To unite a couple of recent themes, it’s profoundly embarrassing that the Nation keeps publishing this crap:
No matter how imperative, and no matter how important to the US national interest, the new Trump-Putin détente partnership faces unprecedented obstacles in Washington. Above all, “Russiagate” allegations that Trump or his associates “colluded” with Putin’s “hijacking of American democracy” during the 2016 presidential campaign continue to grow despite the lack of any actual evidence for either accusation, indeed despite several allegations having been disproved. (For example, “17 US intelligence agencies” did not agree that Putin hacked and disseminated DNC emails on behalf of Trump; the FBI having admitted it never examined the DNC computers, there is not even any verified forensic evidence as to who hacked them or even that they were hacked; and allegations that Putin also hacked French and German elections, to further make this case against him, have been denied by security authorities in those countries.) For the first time in American history, a president risks being crippled, if not threatened with impeachment, as he initiates a necessary détente relationship with Russia. In this context, Trump demonstrated considerable determination in meeting privately with Putin in Hamburg. But whether he has enough determination, skill, or political support to be a reliable détente partner is a very open question. (This is why Cohen thinks Putin himself had to raise the “Russiagate” question in order to ascertain whether or not Trump could actually implement their agreements in the face of opposition, even sabotage, in Washington—a question that skeptics in Putin’s own inner circle are pressing on the Russian leader.)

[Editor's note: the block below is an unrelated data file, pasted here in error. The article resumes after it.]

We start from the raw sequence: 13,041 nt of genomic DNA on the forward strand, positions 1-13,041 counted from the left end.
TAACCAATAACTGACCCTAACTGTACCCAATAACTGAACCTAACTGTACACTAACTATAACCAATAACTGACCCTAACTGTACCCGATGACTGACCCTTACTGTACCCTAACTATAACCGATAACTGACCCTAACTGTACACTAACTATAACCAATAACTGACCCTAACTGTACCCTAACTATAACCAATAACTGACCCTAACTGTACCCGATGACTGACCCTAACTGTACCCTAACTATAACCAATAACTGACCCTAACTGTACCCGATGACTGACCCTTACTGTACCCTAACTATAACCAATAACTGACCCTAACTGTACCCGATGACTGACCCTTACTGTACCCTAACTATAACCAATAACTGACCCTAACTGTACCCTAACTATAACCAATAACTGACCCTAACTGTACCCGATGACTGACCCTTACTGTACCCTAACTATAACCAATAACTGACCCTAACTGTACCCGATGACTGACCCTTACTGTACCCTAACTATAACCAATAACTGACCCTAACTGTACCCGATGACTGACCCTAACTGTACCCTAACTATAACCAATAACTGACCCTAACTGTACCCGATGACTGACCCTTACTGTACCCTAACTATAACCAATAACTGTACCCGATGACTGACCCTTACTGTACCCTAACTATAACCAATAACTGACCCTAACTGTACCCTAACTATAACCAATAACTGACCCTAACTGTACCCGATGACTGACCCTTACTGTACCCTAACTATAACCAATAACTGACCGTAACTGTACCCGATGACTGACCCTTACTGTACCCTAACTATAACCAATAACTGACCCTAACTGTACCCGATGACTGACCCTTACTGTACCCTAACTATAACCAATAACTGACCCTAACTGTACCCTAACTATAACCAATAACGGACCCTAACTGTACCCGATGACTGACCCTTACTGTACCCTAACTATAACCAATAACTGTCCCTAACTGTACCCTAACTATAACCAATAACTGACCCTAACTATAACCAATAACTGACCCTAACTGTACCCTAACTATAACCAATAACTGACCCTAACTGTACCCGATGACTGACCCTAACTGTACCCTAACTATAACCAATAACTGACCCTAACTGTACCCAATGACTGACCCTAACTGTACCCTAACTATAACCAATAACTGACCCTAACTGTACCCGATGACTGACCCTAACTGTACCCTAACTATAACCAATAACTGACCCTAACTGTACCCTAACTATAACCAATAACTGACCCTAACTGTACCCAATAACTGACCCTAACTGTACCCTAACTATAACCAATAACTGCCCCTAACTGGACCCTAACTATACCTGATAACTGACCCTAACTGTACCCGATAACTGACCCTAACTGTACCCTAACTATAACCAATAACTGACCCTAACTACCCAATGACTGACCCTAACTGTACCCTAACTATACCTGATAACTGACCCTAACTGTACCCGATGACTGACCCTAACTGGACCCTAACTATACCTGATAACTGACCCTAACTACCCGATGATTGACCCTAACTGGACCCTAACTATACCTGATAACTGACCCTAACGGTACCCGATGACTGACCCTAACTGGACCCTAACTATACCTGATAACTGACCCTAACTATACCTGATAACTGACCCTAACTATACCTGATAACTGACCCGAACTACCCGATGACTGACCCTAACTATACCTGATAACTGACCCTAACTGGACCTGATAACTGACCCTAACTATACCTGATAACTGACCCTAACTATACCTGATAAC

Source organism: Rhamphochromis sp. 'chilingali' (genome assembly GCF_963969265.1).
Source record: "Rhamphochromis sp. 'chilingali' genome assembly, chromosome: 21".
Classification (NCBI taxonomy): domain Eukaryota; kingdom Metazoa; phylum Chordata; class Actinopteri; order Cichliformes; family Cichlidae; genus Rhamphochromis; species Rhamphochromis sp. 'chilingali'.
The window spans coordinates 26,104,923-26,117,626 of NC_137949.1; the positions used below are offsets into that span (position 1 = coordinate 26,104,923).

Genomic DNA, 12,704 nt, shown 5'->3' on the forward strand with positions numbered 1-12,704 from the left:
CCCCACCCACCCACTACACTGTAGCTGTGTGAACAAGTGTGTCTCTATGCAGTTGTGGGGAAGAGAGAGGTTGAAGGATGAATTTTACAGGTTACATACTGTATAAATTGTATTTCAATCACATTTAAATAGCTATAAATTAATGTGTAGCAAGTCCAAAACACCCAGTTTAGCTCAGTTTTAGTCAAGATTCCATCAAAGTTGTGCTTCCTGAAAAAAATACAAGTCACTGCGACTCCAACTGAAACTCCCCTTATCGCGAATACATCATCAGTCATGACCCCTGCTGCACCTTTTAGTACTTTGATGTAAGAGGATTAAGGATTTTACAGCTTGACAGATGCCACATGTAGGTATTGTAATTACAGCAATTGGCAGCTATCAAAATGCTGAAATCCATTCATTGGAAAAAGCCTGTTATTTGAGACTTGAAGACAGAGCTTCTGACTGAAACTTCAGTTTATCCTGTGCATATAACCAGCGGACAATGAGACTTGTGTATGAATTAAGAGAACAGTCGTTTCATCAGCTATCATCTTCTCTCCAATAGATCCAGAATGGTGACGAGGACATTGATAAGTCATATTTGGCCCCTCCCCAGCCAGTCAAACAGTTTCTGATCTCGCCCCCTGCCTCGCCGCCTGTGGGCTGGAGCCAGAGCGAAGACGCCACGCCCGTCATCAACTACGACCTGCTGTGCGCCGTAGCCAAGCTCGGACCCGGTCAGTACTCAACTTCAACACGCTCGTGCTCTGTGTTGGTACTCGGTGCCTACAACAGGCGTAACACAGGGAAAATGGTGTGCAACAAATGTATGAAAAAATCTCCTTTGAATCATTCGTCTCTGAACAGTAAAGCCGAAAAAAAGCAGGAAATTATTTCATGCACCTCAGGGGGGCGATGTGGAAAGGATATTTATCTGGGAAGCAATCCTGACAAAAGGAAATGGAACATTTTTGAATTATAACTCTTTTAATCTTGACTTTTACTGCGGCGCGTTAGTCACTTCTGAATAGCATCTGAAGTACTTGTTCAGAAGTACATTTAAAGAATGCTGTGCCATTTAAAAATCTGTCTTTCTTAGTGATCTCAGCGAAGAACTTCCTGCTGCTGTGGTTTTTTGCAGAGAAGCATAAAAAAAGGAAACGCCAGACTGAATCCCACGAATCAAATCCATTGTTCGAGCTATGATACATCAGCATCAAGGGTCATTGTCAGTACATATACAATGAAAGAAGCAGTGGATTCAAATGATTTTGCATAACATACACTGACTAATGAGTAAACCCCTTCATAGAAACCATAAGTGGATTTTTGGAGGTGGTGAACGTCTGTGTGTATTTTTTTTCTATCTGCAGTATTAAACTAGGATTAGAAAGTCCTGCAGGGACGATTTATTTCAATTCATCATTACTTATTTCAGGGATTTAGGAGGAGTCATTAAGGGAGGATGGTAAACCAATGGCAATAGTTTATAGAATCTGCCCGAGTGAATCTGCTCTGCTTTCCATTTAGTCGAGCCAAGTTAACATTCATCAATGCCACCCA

Neither Cohen nor Batchelor is unduly optimistic about the prospects of the Trump-Putin détente. Major political problems exist on both sides, but particularly in Washington. Cohen points out that if, as some informed commentators think, “Russiagate” is mainly the product of some US intelligence agencies and their allies in the mainstream media and in Congress, outright attempts to undermine any détente are likely. Was it merely coincidence, he asks, that new “Russiagate” leaks to media appeared on the eve of the Trump-Putin meeting and immediately after it?
Lemieux thinks it was cunning indeed of the Deep State (TM) to force the Trump campaign to put its collusion with the Russian state with the express purpose of ratfucking the election in writing. Lemieux, like Hayes, also wonders if this evidence won’t convince you, what possibly could? Of course, Lemieux is probably just saying that because of Lemieux’s longstanding desire to launch nuclear misses at Vladivostok.
[In case you’re wondering, this was published earlier today]